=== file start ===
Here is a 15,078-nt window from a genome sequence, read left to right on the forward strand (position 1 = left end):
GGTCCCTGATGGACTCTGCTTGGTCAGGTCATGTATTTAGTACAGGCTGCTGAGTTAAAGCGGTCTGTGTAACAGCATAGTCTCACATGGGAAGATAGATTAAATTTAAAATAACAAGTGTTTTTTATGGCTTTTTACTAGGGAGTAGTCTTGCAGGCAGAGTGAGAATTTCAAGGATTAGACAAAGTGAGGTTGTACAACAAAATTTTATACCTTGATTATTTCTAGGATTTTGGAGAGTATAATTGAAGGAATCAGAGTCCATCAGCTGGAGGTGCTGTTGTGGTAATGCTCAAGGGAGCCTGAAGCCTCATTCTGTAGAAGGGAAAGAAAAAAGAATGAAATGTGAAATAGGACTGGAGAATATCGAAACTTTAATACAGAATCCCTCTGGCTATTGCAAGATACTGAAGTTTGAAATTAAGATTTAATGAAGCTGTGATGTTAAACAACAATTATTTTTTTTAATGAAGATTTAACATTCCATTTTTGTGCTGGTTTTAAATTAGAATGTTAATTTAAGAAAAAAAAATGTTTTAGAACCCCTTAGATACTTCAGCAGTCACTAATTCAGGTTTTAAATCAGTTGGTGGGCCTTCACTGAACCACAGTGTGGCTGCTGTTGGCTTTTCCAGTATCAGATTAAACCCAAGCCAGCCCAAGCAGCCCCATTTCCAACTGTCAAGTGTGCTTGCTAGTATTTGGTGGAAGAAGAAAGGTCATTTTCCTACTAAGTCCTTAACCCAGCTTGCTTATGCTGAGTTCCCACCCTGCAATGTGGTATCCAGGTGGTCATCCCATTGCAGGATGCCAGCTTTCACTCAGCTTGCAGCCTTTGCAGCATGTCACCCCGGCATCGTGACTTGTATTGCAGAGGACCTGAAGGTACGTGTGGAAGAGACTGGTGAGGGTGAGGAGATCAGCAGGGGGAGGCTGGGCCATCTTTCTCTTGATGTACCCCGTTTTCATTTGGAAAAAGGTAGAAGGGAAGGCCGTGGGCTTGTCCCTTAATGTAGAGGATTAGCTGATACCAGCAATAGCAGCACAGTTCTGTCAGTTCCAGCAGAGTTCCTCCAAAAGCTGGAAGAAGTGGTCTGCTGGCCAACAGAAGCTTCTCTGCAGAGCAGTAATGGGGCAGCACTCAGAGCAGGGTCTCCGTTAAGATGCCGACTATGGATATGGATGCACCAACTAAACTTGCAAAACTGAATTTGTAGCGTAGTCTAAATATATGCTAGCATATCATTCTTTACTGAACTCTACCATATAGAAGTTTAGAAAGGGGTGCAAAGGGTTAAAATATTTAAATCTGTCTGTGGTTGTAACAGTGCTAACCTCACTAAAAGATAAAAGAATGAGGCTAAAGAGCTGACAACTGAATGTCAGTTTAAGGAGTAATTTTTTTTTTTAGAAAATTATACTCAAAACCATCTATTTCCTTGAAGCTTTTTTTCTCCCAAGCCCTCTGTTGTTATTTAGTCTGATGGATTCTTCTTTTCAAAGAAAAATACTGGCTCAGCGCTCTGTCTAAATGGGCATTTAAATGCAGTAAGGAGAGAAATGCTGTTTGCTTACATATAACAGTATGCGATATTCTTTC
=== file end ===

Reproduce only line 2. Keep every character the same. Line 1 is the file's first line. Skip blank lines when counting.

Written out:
GGTCCCTGATGGACTCTGCTTGGTCAGGTCATGTATTTAGTACAGGCTGCTGAGTTAAAGCGGTCTGTGTAACAGCATAGTCTCACATGGGAAGATAGATTAAATTTAAAATAACAAGTGTTTTTTATGGCTTTTTACTAGGGAGTAGTCTTGCAGGCAGAGTGAGAATTTCAAGGATTAGACAAAGTGAGGTTGTACAACAAAATTTTATACCTTGATTATTTCTAGGATTTTGGAGAGTATAATTGAAGGAATCAGAGTCCATCAGCTGGAGGTGCTGTTGTGGTAATGCTCAAGGGAGCCTGAAGCCTCATTCTGTAGAAGGGAAAGAAAAAAGAATGAAATGTGAAATAGGACTGGAGAATATCGAAACTTTAATACAGAATCCCTCTGGCTATTGCAAGATACTGAAGTTTGAAATTAAGATTTAATGAAGCTGTGATGTTAAACAACAATTATTTTTTTTAATGAAGATTTAACATTCCATTTTTGTGCTGGTTTTAAATTAGAATGTTAATTTAAGAAAAAAAAATGTTTTAGAACCCCTTAGATACTTCAGCAGTCACTAATTCAGGTTTTAAATCAGTTGGTGGGCCTTCACTGAACCACAGTGTGGCTGCTGTTGGCTTTTCCAGTATCAGATTAAACCCAAGCCAGCCCAAGCAGCCCCATTTCCAACTGTCAAGTGTGCTTGCTAGTATTTGGTGGAAGAAGAAAGGTCATTTTCCTACTAAGTCCTTAACCCAGCTTGCTTATGCTGAGTTCCCACCCTGCAATGTGGTATCCAGGTGGTCATCCCATTGCAGGATGCCAGCTTTCACTCAGCTTGCAGCCTTTGCAGCATGTCACCCCGGCATCGTGACTTGTATTGCAGAGGACCTGAAGGTACGTGTGGAAGAGACTGGTGAGGGTGAGGAGATCAGCAGGGGGAGGCTGGGCCATCTTTCTCTTGATGTACCCCGTTTTCATTTGGAAAAAGGTAGAAGGGAAGGCCGTGGGCTTGTCCCTTAATGTAGAGGATTAGCTGATACCAGCAATAGCAGCACAGTTCTGTCAGTTCCAGCAGAGTTCCTCCAAAAGCTGGAAGAAGTGGTCTGCTGGCCAACAGAAGCTTCTCTGCAGAGCAGTAATGGGGCAGCACTCAGAGCAGGGTCTCCGTTAAGATGCCGACTATGGATATGGATGCACCAACTAAACTTGCAAAACTGAATTTGTAGCGTAGTCTAAATATATGCTAGCATATCATTCTTTACTGAACTCTACCATATAGAAGTTTAGAAAGGGGTGCAAAGGGTTAAAATATTTAAATCTGTCTGTGGTTGTAACAGTGCTAACCTCACTAAAAGATAAAAGAATGAGGCTAAAGAGCTGACAACTGAATGTCAGTTTAAGGAGTAATTTTTTTTTTTAGAAAATTATACTCAAAACCATCTATTTCCTTGAAGCTTTTTTTCTCCCAAGCCCTCTGTTGTTATTTAGTCTGATGGATTCTTCTTTTCAAAGAAAAATACTGGCTCAGCGCTCTGTCTAAATGGGCATTTAAATGCAGTAAGGAGAGAAATGCTGTTTGCTTACATATAACAGTATGCGATATTCTTTC